Our words and our pictures create models of what's "out there," but can never (with the exception of mathematical models of natural laws) truly convey what we see. The first couple billion years (or so) of our ancestors had no reason to doubt what they perceived, they did not play the role of Creator. We now define our worlds. Our words, our images, have become our universe.

Our words and our pictures assume an immediacy and power that beguile us; we mistake the words for what they represent. In schools we pledge allegiances to flags, "study" polar bears in magazines, pretend that concepts like "global community" exist.

The physical manifestations of our words--textbooks, worksheets, notebooks--become identified with learning. We grade notebooks, judge their worth by their heft, and ritually toss them out when the school year ends.

Just as teachers who have little grasp of what "matter" or "energy" mean should not teach science, teachers who have little grasp of how language influences our perceptions should not use science journals.

I'd rather teach adolescents who have never been exposed to any formal science training at all than teach those who carry deep misconceptions sown through years of schooling.


The National Science Teachers Association promotes the use of notebooks in the early grades, and they should be an integral part of any science education, even before a child can write, if we insist on teaching the young science.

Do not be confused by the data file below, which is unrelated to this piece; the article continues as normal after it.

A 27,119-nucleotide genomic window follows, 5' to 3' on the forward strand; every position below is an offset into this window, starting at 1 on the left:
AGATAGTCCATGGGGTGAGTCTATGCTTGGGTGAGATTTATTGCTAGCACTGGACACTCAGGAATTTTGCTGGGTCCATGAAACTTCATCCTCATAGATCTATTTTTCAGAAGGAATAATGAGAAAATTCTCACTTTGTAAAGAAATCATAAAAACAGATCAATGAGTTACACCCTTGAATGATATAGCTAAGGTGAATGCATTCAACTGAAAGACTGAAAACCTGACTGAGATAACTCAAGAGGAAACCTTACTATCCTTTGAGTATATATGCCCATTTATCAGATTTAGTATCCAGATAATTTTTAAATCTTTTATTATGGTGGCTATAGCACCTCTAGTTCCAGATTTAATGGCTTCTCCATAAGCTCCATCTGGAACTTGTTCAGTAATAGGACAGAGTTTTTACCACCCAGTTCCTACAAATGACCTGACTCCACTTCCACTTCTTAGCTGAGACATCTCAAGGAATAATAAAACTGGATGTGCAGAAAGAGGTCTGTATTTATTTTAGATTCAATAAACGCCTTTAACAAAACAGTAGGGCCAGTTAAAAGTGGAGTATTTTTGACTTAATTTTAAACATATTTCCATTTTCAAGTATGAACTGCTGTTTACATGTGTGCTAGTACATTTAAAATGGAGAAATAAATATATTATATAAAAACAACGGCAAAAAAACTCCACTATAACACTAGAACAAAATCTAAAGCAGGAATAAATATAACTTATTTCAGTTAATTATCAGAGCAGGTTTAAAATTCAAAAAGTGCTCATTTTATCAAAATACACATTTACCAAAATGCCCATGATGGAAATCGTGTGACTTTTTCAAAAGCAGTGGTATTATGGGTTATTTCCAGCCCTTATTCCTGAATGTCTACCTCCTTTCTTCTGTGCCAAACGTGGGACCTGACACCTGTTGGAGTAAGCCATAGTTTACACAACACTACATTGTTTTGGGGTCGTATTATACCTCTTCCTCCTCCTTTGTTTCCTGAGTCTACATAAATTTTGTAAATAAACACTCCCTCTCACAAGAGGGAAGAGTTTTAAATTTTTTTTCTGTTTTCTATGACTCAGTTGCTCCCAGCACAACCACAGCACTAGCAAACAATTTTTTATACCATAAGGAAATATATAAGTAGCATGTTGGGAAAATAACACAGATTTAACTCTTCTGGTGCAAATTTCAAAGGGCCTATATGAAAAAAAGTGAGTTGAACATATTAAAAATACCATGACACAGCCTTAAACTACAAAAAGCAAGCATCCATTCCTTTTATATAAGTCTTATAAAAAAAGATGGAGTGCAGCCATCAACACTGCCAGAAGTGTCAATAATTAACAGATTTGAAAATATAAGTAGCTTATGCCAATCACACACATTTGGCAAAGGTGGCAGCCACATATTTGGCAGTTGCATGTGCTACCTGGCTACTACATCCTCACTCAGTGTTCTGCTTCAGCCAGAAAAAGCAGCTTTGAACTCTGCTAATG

I hope to develop a series of posts that encourage rabid debate on what it means to teach science, what it means to learn science, in the early grades, focusing on how we encourage children to learn about the natural world, through their eyes and ears, their Pacinian corpuscles, their taste buds, their noses.

I think it requires keeping journals, as I will share, but I also think much of what passes for journals needs to be tossed into the heap of inkwells and filmstrips littering our public school junkyards. I hope you join the discussion.


Unknown said...

Check out the science notebooks in my class and you'll see sketches of experiments, early designs, poetry, notes written in margins, random thoughts and the occasional photograph (I initially didn't allow this until students started adding pictures in meaningful ways).